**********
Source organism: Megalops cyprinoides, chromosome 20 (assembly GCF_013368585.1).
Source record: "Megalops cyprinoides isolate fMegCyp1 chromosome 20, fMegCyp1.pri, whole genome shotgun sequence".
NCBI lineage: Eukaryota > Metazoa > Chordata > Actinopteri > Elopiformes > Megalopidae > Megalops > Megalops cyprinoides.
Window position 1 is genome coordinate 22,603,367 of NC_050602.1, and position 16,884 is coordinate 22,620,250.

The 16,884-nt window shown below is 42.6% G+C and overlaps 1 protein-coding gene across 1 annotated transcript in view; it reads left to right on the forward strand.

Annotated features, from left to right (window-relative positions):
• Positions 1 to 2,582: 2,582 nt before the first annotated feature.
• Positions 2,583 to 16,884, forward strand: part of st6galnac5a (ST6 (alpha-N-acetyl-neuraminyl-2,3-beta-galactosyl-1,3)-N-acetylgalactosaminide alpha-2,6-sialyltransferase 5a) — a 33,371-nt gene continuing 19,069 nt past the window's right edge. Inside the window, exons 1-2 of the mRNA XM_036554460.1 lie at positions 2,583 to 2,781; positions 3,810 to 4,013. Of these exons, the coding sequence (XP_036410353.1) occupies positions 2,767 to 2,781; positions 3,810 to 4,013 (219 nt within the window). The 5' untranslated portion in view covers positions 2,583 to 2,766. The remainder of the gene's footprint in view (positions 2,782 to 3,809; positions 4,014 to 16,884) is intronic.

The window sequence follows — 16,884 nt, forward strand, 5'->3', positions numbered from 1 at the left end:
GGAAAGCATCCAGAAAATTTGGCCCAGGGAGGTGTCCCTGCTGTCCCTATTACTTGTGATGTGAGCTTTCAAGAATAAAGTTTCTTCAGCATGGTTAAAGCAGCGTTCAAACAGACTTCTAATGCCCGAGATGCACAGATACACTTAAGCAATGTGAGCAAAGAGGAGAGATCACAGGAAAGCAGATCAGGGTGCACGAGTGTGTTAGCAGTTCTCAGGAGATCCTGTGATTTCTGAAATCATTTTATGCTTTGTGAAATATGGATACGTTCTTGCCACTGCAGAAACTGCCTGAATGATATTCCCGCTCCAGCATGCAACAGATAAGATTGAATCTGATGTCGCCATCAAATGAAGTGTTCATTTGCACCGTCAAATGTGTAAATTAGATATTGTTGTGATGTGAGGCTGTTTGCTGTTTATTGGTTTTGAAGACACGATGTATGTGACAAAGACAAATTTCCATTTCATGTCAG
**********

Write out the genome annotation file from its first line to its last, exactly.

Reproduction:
Source organism: Megalops cyprinoides, chromosome 20 (assembly GCF_013368585.1).
Source record: "Megalops cyprinoides isolate fMegCyp1 chromosome 20, fMegCyp1.pri, whole genome shotgun sequence".
NCBI lineage: Eukaryota > Metazoa > Chordata > Actinopteri > Elopiformes > Megalopidae > Megalops > Megalops cyprinoides.
Window position 1 is genome coordinate 22,603,367 of NC_050602.1, and position 16,884 is coordinate 22,620,250.

The 16,884-nt window shown below is 42.6% G+C and overlaps 1 protein-coding gene across 1 annotated transcript in view; it reads left to right on the forward strand.

Annotated features, from left to right (window-relative positions):
• Positions 1 to 2,582: 2,582 nt before the first annotated feature.
• Positions 2,583 to 16,884, forward strand: part of st6galnac5a (ST6 (alpha-N-acetyl-neuraminyl-2,3-beta-galactosyl-1,3)-N-acetylgalactosaminide alpha-2,6-sialyltransferase 5a) — a 33,371-nt gene continuing 19,069 nt past the window's right edge. Inside the window, exons 1-2 of the mRNA XM_036554460.1 lie at positions 2,583 to 2,781; positions 3,810 to 4,013. Of these exons, the coding sequence (XP_036410353.1) occupies positions 2,767 to 2,781; positions 3,810 to 4,013 (219 nt within the window). The 5' untranslated portion in view covers positions 2,583 to 2,766. The remainder of the gene's footprint in view (positions 2,782 to 3,809; positions 4,014 to 16,884) is intronic.

The window sequence follows — 16,884 nt, forward strand, 5'->3', positions numbered from 1 at the left end:
GGAAAGCATCCAGAAAATTTGGCCCAGGGAGGTGTCCCTGCTGTCCCTATTACTTGTGATGTGAGCTTTCAAGAATAAAGTTTCTTCAGCATGGTTAAAGCAGCGTTCAAACAGACTTCTAATGCCCGAGATGCACAGATACACTTAAGCAATGTGAGCAAAGAGGAGAGATCACAGGAAAGCAGATCAGGGTGCACGAGTGTGTTAGCAGTTCTCAGGAGATCCTGTGATTTCTGAAATCATTTTATGCTTTGTGAAATATGGATACGTTCTTGCCACTGCAGAAACTGCCTGAATGATATTCCCGCTCCAGCATGCAACAGATAAGATTGAATCTGATGTCGCCATCAAATGAAGTGTTCATTTGCACCGTCAAATGTGTAAATTAGATATTGTTGTGATGTGAGGCTGTTTGCTGTTTATTGGTTTTGAAGACACGATGTATGTGACAAAGACAAATTTCCATTTCATGTCAG